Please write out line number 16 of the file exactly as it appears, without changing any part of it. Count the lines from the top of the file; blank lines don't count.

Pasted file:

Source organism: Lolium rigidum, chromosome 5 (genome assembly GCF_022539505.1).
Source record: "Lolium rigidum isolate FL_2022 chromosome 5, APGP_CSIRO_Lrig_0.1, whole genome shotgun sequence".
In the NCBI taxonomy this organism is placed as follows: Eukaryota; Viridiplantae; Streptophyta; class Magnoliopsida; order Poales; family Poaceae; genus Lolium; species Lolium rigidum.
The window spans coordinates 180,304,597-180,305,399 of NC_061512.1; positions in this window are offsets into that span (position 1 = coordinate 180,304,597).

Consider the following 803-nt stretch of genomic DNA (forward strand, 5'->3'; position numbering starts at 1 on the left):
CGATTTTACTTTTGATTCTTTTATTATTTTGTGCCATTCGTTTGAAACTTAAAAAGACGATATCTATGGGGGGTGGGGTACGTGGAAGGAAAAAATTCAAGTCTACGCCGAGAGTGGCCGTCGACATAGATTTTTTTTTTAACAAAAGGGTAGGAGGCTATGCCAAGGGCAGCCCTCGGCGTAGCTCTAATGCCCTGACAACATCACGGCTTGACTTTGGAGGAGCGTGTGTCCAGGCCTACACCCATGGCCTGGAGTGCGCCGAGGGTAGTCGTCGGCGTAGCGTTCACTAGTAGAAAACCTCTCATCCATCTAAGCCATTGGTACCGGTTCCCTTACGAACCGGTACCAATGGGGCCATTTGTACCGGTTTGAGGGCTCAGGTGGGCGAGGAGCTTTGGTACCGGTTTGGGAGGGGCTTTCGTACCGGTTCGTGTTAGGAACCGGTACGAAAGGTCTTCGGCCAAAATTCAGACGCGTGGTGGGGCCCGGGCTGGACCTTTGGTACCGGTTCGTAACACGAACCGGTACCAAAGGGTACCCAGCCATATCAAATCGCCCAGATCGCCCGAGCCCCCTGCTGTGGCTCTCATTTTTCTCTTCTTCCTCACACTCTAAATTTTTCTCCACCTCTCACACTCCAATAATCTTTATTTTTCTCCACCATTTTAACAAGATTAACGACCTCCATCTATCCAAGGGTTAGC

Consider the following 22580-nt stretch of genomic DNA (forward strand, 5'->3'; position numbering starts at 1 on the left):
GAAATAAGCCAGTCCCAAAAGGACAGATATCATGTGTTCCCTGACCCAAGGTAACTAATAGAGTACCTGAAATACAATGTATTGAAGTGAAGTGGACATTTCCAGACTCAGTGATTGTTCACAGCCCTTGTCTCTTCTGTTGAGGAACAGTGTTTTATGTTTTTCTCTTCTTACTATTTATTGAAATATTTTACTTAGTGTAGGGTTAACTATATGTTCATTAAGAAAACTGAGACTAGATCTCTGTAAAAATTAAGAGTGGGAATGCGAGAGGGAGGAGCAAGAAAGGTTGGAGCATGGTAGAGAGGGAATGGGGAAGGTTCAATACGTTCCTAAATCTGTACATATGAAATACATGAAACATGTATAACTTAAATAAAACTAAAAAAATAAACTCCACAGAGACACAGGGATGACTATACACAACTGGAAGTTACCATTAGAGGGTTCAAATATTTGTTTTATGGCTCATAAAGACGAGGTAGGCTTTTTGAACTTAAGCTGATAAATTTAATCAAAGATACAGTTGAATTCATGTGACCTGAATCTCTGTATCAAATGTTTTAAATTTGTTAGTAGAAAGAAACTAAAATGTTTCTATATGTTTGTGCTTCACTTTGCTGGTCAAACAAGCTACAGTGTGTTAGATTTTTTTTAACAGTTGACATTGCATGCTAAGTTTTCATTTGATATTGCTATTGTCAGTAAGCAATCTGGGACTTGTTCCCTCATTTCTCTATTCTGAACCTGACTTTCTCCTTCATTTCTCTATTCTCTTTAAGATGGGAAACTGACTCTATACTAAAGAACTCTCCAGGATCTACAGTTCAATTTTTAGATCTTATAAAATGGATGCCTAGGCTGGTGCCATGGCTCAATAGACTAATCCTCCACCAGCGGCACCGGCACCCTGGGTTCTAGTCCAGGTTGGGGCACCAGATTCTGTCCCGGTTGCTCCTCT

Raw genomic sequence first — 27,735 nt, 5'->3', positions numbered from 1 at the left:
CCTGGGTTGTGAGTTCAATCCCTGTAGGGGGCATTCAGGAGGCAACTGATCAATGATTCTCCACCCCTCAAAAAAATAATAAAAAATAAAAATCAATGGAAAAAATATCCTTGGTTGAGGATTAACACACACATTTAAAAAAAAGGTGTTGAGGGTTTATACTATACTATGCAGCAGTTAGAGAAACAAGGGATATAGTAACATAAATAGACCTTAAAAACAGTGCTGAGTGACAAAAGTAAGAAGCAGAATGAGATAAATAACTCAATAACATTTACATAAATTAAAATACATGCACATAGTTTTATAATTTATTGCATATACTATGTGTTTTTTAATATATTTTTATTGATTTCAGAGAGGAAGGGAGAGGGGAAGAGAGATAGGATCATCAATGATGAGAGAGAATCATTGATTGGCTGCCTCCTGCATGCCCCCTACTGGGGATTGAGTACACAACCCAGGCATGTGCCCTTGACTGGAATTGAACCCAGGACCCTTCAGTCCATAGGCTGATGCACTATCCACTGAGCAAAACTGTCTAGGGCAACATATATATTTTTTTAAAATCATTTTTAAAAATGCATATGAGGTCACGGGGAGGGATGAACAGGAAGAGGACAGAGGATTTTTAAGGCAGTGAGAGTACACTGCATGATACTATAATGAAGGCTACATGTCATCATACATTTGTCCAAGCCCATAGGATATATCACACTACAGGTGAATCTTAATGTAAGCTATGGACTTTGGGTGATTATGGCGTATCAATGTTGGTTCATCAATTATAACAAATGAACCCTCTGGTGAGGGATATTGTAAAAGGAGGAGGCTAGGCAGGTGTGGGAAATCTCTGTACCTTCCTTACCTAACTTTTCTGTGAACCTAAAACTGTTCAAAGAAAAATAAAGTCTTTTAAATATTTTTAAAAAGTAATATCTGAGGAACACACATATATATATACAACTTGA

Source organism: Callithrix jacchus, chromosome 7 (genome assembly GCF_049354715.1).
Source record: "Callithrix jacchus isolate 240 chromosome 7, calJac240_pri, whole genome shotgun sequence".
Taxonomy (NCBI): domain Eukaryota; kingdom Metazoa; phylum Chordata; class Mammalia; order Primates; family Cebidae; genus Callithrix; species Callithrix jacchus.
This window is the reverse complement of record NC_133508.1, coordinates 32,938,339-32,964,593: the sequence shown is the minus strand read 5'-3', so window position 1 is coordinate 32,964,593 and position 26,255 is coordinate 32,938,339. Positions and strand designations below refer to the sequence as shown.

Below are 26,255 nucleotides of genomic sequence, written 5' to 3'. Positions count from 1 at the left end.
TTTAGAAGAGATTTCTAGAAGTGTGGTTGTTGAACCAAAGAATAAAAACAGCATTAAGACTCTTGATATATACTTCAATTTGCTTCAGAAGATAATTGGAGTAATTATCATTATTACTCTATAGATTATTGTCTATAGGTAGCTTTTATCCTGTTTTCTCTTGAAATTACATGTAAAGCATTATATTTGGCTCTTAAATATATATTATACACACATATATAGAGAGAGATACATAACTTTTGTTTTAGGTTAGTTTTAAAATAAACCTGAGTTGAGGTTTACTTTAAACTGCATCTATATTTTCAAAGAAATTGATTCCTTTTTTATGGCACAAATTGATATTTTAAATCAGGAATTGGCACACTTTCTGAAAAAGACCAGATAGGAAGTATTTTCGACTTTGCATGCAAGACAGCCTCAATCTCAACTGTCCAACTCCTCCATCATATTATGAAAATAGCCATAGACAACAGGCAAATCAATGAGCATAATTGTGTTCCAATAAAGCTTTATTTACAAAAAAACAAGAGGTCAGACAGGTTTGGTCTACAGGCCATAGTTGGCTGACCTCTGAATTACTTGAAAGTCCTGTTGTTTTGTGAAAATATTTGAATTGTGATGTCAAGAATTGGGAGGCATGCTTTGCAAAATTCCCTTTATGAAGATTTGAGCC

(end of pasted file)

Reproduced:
TTTAGAAGAGATTTCTAGAAGTGTGGTTGTTGAACCAAAGAATAAAAACAGCATTAAGACTCTTGATATATACTTCAATTTGCTTCAGAAGATAATTGGAGTAATTATCATTATTACTCTATAGATTATTGTCTATAGGTAGCTTTTATCCTGTTTTCTCTTGAAATTACATGTAAAGCATTATATTTGGCTCTTAAATATATATTATACACACATATATAGAGAGAGATACATAACTTTTGTTTTAGGTTAGTTTTAAAATAAACCTGAGTTGAGGTTTACTTTAAACTGCATCTATATTTTCAAAGAAATTGATTCCTTTTTTATGGCACAAATTGATATTTTAAATCAGGAATTGGCACACTTTCTGAAAAAGACCAGATAGGAAGTATTTTCGACTTTGCATGCAAGACAGCCTCAATCTCAACTGTCCAACTCCTCCATCATATTATGAAAATAGCCATAGACAACAGGCAAATCAATGAGCATAATTGTGTTCCAATAAAGCTTTATTTACAAAAAAACAAGAGGTCAGACAGGTTTGGTCTACAGGCCATAGTTGGCTGACCTCTGAATTACTTGAAAGTCCTGTTGTTTTGTGAAAATATTTGAATTGTGATGTCAAGAATTGGGAGGCATGCTTTGCAAAATTCCCTTTATGAAGATTTGAGCC